MultiNet: Multi-omic multi-scale comparative and integrative network analyses

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Due to technological advances in experimental biology, we now have an astounding amount of various molecular and clinical data describing different aspects of the functioning of the cells. These complex big data carry biomedical information that is currently hidden from us within their large sizes and complexities. Hence, some of the foremost computational challenges that the data pose are:

1) how to analyze complex omics networks individually;

2) how to analyze them jointly; and

3) how to comparatively extract new biomedical information.

This is non trivial and requires the development of heuristic new algorithms due to the computational intractability of the underlying problems. This proposal addresses several such algorithmic challenges that the data pose and applies the new algorithms to the most up-to-date, versatile omics data. In a cell, molecules interact in pair wise fashion, but also jointly forming larger molecular machines. Hence, omics data are naturally represented both by simple graphs, as well as by models that capture multi-scale molecular organization, including hypergraphs and abstract simplicial complexes.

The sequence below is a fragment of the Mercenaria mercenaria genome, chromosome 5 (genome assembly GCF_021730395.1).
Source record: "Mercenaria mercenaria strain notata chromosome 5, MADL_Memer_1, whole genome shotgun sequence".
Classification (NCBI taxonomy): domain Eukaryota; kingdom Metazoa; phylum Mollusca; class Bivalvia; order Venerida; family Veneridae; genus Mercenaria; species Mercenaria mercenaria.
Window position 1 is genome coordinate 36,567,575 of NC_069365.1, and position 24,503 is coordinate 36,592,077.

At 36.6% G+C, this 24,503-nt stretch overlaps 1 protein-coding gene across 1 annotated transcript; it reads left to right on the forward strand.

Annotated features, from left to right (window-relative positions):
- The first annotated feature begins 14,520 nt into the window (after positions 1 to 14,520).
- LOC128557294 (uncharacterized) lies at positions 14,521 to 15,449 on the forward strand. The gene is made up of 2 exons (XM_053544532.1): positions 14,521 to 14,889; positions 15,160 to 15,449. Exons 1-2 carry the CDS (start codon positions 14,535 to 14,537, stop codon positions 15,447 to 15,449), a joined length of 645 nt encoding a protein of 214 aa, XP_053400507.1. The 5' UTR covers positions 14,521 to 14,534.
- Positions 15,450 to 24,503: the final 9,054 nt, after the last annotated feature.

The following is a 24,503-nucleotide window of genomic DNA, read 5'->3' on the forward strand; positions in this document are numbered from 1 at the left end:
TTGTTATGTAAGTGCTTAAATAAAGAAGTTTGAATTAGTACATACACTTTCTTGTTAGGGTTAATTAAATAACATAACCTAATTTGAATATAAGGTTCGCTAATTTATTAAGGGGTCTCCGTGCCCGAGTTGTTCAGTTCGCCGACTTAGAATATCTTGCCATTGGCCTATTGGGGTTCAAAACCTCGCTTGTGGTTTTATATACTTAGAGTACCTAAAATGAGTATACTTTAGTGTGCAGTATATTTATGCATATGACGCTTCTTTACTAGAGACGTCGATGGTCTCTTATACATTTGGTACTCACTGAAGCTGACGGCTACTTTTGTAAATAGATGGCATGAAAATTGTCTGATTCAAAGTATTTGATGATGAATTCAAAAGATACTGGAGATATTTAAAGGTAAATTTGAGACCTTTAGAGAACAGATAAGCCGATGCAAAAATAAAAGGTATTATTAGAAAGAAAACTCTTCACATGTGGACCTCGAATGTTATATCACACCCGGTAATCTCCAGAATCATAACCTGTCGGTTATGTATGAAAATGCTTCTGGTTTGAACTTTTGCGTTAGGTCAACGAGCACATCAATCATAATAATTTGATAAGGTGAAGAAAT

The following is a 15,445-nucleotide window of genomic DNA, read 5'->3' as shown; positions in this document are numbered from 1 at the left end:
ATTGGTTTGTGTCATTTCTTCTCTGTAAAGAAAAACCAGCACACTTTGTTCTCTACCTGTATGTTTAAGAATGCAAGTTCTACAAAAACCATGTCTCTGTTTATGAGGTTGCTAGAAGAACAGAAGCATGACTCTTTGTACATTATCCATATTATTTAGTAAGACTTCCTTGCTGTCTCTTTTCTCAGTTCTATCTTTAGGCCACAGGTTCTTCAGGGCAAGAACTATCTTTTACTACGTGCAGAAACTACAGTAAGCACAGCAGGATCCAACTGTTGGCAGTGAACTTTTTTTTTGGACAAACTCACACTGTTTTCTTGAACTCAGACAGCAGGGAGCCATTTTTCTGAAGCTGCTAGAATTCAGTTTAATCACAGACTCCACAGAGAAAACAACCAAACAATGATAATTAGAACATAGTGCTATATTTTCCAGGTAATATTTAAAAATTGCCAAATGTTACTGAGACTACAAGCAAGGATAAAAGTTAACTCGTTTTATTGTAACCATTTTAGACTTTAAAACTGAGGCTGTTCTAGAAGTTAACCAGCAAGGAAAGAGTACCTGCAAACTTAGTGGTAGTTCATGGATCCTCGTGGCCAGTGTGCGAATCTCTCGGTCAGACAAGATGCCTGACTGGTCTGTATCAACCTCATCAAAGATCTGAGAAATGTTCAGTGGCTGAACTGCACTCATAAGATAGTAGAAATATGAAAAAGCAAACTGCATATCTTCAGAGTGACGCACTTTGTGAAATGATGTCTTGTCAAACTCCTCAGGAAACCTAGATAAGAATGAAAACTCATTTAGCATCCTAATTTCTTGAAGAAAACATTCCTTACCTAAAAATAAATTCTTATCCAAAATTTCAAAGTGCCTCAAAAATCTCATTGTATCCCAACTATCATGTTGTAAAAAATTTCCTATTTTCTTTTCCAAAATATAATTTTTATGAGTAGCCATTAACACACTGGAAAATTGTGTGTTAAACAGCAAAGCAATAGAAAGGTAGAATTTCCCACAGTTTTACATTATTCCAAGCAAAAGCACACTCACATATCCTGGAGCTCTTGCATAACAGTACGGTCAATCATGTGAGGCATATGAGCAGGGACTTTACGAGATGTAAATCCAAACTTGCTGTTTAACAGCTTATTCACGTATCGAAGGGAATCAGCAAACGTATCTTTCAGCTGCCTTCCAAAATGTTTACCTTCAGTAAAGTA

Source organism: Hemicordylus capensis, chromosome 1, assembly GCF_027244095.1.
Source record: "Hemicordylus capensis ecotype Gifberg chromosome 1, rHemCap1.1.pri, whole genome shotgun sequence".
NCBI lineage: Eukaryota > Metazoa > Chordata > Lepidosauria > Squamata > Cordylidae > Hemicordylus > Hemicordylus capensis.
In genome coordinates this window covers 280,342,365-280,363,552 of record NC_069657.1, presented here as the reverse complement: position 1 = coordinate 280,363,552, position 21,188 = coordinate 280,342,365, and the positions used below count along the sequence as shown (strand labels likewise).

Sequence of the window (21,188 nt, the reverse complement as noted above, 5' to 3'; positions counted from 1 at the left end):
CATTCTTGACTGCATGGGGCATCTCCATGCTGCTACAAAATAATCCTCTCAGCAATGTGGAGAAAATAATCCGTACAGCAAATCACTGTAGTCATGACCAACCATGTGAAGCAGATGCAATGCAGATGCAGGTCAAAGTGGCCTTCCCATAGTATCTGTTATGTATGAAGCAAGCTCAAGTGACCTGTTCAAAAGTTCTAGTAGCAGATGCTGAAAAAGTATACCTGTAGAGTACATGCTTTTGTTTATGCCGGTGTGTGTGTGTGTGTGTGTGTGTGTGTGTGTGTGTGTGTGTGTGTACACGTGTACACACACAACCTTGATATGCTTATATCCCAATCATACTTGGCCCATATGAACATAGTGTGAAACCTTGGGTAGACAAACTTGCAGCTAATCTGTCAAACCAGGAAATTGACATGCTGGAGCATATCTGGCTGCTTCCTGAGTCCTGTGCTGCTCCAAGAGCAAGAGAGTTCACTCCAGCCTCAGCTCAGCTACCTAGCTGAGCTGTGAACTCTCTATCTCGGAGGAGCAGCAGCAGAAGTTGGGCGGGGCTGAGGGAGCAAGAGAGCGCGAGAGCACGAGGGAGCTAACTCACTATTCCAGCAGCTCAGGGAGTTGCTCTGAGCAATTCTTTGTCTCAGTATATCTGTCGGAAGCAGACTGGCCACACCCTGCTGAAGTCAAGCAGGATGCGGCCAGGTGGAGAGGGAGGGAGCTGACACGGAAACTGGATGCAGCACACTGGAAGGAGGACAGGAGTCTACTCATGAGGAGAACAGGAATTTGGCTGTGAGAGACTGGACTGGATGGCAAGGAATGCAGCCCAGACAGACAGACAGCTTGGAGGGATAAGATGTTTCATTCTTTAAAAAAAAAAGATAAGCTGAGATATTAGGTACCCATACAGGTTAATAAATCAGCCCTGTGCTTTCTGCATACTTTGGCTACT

Prof. Przulj introduced graphlets as a sensitive algorithmic tool measuring the structure (topology) of networks and nodes. They have since become a highly-cited, important tool for algorithmic development yielding substantial domain specific insight in many areas, including biology. Prof. Przulj generalized graphlets to hypergraphlets and simplets to enable analyses of multi-scale models of molecular interactions modelled by hypergraphs and abstract simplicial complexes. However, none of these allow for weights on edges, while molecular networks are naturally weighted. Hence, we propose extensions of algorithms that use graphlets, hypergraphlets and simplets to compute with weights on edges and thus include this important biological information into mining algorithms. In addition, we propose to generalize Graphlet Laplacians to deal with automorphism orbits of graphlets, as well as graphlet based clustering coefficients uniting graphlet and clustering properties of networks.